In the wake of Hurricane Katrina, when Lake Pontchartrain breached its levees and filled the low-lying city of New Orleans like a bathtub, public health officials feared floodwaters would expose residents and first responders to a brew of toxic chemicals and pathogenic organisms. A newly published analysis, however, indicates that those floodwaters were no more toxic than the city’s normal storm runoff (Environ. Sci. Technol., published online Oct. 11, dx.doi.org/10.1021/es0518631).
“What we had in New Orleans was basically a year’s worth of storm water flowing through the city in only a few days,” says John H. Pardue, director of the Louisiana Water Resources Research Institute at Louisiana State University, Baton Rouge. “We still don’t think the floodwaters were safe, but it could have been a lot worse. It was not the chemical catastrophe some had expected,” he adds.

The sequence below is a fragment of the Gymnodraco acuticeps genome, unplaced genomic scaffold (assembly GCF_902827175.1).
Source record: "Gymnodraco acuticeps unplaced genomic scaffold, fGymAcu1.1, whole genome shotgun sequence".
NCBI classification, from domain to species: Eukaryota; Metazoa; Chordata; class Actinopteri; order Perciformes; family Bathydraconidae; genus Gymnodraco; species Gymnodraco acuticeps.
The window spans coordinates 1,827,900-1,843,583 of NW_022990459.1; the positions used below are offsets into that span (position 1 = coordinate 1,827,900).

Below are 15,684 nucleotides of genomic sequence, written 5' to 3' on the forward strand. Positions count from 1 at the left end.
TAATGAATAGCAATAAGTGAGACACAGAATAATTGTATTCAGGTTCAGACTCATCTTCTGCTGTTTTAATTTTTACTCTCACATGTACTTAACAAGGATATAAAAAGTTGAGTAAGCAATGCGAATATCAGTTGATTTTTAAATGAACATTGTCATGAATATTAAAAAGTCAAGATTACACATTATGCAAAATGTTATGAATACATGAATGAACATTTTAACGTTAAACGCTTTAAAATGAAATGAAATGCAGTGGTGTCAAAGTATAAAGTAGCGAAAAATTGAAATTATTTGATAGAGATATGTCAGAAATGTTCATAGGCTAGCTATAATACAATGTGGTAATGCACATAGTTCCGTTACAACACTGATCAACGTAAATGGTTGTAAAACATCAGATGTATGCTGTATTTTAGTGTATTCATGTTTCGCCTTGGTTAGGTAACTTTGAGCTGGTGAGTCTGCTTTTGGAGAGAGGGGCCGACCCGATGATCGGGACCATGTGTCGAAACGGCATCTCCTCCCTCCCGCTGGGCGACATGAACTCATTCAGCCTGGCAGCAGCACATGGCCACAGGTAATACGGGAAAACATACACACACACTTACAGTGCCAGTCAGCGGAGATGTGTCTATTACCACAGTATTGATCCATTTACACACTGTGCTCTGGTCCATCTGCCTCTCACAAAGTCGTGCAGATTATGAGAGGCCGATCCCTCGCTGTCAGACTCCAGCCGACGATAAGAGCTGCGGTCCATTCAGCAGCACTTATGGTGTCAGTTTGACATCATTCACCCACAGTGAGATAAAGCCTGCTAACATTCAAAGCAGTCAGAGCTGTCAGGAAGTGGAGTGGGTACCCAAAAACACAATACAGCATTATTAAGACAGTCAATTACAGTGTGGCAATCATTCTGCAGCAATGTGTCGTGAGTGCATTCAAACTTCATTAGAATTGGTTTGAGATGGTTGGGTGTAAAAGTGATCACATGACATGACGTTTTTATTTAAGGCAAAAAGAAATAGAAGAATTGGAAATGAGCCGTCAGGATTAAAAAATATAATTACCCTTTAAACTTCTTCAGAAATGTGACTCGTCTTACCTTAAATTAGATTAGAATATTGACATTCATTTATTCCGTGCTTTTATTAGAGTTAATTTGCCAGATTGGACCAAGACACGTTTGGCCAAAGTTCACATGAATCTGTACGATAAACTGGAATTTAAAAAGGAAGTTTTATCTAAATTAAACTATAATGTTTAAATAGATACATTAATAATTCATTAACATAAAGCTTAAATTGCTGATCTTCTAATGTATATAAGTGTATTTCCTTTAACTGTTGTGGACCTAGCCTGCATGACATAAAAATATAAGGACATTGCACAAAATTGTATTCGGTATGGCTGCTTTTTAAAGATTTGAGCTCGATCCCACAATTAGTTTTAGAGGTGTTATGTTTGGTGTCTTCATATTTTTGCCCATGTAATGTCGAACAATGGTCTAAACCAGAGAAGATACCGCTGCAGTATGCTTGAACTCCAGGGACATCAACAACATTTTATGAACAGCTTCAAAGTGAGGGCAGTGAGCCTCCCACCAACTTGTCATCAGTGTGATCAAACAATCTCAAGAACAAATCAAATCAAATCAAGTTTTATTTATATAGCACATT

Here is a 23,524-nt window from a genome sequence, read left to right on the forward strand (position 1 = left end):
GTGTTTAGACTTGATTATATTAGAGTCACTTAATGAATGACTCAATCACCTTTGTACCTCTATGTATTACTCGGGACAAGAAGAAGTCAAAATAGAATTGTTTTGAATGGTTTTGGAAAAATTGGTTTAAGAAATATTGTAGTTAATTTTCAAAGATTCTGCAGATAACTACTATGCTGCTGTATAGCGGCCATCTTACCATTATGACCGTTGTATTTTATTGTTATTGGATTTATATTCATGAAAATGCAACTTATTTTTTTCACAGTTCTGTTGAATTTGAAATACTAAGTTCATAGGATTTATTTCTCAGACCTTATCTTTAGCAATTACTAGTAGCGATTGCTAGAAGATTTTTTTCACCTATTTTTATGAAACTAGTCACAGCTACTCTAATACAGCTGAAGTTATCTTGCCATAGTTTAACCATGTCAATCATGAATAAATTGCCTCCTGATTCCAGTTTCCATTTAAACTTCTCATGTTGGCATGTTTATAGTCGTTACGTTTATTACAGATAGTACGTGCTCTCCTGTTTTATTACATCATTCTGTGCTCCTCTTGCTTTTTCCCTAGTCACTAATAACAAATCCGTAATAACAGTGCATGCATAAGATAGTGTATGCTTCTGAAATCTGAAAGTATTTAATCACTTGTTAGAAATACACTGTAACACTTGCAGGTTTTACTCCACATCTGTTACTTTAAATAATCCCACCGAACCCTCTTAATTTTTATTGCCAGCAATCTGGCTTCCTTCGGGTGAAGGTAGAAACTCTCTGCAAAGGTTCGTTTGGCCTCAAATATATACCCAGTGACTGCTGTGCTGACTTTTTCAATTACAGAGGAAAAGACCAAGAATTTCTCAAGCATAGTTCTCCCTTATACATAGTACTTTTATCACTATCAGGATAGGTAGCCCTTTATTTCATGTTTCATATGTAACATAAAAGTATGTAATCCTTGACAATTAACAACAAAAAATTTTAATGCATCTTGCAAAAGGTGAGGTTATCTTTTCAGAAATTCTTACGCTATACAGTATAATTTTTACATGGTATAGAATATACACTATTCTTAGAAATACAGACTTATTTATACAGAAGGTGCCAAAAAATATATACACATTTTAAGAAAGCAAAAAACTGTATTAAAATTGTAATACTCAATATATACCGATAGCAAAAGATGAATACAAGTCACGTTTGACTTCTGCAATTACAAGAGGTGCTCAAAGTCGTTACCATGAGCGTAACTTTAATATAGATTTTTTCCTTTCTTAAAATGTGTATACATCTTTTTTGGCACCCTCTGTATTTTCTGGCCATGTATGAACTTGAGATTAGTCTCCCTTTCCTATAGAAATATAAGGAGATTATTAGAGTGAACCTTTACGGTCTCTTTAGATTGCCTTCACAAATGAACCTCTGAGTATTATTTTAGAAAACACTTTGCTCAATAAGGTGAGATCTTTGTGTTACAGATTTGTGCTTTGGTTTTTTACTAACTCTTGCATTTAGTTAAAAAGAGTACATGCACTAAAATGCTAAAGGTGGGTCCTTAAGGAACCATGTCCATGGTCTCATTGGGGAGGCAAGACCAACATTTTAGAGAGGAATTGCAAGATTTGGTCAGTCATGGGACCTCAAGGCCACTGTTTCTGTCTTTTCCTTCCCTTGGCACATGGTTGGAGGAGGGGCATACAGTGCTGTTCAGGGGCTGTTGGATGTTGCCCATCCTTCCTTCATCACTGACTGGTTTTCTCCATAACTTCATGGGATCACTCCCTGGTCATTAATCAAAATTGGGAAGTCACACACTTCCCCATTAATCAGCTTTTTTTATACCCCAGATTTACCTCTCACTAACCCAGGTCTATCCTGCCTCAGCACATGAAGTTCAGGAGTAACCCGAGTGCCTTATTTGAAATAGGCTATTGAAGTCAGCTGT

In early September, Pardue and coworkers collected floodwater samples from the city’s West End and Lakeview neighborhoods—an area where rescue efforts led to widespread exposure to floodwaters—and from the Tulane-Gravier neighborhood.
Pardue’s team detected slightly-elevated levels of lead and gasoline, but these were similar to those found in normal storm runoff and did not pose a major threat to human health. They found that the greatest potential risk to human health came from very elevated levels of fecal bacteria, probably from the city’s overwhelmed sewer system.
Pardue notes that the water pumped back into Lake Pontchartrain may pose a threat to aquatic life because of its low oxygen concentration and the presence of heavy metals such as zinc and copper.